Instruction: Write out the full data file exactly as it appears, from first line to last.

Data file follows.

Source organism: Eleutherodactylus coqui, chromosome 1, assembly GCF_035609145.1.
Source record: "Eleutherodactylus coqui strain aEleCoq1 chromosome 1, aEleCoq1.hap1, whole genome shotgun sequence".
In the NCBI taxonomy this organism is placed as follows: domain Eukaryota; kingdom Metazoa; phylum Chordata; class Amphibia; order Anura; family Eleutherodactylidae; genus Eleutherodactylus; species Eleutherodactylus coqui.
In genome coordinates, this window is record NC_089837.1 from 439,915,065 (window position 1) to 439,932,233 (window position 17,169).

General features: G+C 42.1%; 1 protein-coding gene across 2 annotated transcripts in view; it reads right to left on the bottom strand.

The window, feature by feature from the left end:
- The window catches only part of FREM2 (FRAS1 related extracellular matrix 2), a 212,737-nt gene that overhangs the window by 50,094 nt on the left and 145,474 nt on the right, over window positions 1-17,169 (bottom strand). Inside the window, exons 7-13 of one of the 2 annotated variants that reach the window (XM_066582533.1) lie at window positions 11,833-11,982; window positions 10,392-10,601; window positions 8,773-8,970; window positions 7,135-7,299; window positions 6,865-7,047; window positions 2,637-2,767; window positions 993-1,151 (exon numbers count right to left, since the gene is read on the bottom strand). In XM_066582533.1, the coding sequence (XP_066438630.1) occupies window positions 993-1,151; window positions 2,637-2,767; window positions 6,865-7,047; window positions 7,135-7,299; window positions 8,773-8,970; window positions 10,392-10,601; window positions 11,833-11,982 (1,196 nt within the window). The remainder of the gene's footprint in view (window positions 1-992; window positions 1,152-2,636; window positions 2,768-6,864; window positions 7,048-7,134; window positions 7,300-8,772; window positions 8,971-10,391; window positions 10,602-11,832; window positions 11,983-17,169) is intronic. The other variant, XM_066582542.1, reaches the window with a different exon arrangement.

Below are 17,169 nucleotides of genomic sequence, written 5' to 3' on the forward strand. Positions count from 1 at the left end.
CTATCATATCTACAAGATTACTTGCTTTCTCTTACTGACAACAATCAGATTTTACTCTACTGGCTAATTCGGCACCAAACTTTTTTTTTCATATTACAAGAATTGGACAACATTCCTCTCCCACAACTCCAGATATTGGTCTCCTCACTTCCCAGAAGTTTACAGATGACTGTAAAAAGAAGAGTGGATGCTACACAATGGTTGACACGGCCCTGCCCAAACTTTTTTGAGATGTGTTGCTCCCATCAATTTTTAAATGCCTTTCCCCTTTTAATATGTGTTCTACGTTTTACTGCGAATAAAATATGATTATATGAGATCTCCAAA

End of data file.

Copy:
Source organism: Eleutherodactylus coqui, chromosome 1, assembly GCF_035609145.1.
Source record: "Eleutherodactylus coqui strain aEleCoq1 chromosome 1, aEleCoq1.hap1, whole genome shotgun sequence".
In the NCBI taxonomy this organism is placed as follows: domain Eukaryota; kingdom Metazoa; phylum Chordata; class Amphibia; order Anura; family Eleutherodactylidae; genus Eleutherodactylus; species Eleutherodactylus coqui.
In genome coordinates, this window is record NC_089837.1 from 439,915,065 (window position 1) to 439,932,233 (window position 17,169).

General features: G+C 42.1%; 1 protein-coding gene across 2 annotated transcripts in view; it reads right to left on the bottom strand.

The window, feature by feature from the left end:
- The window catches only part of FREM2 (FRAS1 related extracellular matrix 2), a 212,737-nt gene that overhangs the window by 50,094 nt on the left and 145,474 nt on the right, over window positions 1-17,169 (bottom strand). Inside the window, exons 7-13 of one of the 2 annotated variants that reach the window (XM_066582533.1) lie at window positions 11,833-11,982; window positions 10,392-10,601; window positions 8,773-8,970; window positions 7,135-7,299; window positions 6,865-7,047; window positions 2,637-2,767; window positions 993-1,151 (exon numbers count right to left, since the gene is read on the bottom strand). In XM_066582533.1, the coding sequence (XP_066438630.1) occupies window positions 993-1,151; window positions 2,637-2,767; window positions 6,865-7,047; window positions 7,135-7,299; window positions 8,773-8,970; window positions 10,392-10,601; window positions 11,833-11,982 (1,196 nt within the window). The remainder of the gene's footprint in view (window positions 1-992; window positions 1,152-2,636; window positions 2,768-6,864; window positions 7,048-7,134; window positions 7,300-8,772; window positions 8,971-10,391; window positions 10,602-11,832; window positions 11,983-17,169) is intronic. The other variant, XM_066582542.1, reaches the window with a different exon arrangement.

Below are 17,169 nucleotides of genomic sequence, written 5' to 3' on the forward strand. Positions count from 1 at the left end.
CTATCATATCTACAAGATTACTTGCTTTCTCTTACTGACAACAATCAGATTTTACTCTACTGGCTAATTCGGCACCAAACTTTTTTTTTCATATTACAAGAATTGGACAACATTCCTCTCCCACAACTCCAGATATTGGTCTCCTCACTTCCCAGAAGTTTACAGATGACTGTAAAAAGAAGAGTGGATGCTACACAATGGTTGACACGGCCCTGCCCAAACTTTTTTGAGATGTGTTGCTCCCATCAATTTTTAAATGCCTTTCCCCTTTTAATATGTGTTCTACGTTTTACTGCGAATAAAATATGATTATATGAGATCTCCAAA